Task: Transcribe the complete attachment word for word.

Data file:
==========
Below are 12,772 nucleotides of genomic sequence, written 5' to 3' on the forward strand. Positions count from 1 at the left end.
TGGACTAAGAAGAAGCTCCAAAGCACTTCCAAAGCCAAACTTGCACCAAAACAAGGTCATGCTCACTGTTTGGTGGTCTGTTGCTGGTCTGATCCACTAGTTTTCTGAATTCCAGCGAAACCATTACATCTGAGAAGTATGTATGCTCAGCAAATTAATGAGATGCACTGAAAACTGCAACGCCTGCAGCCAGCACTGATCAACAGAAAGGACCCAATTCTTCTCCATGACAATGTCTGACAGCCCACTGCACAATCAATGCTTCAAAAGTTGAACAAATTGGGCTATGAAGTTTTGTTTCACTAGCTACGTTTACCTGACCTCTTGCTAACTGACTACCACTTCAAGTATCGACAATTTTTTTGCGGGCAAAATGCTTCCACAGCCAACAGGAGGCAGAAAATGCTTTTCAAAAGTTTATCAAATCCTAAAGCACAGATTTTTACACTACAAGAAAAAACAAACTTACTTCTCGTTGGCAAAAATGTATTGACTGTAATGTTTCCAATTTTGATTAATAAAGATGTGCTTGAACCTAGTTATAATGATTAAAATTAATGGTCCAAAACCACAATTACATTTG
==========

Below are 12,772 nucleotides of genomic sequence, written 5' to 3' on the forward strand. Positions count from 1 at the left end.
TGGACTAAGAAGAAGCTCCAAAGCACTTCCAAAGCCAAACTTGCACCAAAACAAGGTCATGCTCACTGTTTGGTGGTCTGTTGCTGGTCTGATCCACTAGTTTTCTGAATTCCAGCGAAACCATTACATCTGAGAAGTATGTATGCTCAGCAAATTAATGAGATGCACTGAAAACTGCAACGCCTGCAGCCAGCACTGATCAACAGAAAGGACCCAATTCTTCTCCATGACAATGTCTGACAGCCCACTGCACAATCAATGCTTCAAAAGTTGAACAAATTGGGCTATGAAGTTTTGTTTCACTAGCTACGTTTACCTGACCTCTTGCTAACTGACTACCACTTCAAGTATCGACAATTTTTTTGCGGGCAAAATGCTTCCACAGCCAACAGGAGGCAGAAAATGCTTTTCAAAAGTTTATCAAATCCTAAAGCACAGATTTTTACACTACAAGAAAAAACAAACTTACTTCTCGTTGGCAAAAATGTATTGACTGTAATGTTTCCAATTTTGATTAATAAAGATGTGCTTGAACCTAGTTATAATGATTAAAATTAATGGTCCAAAACCACAATTACATTTG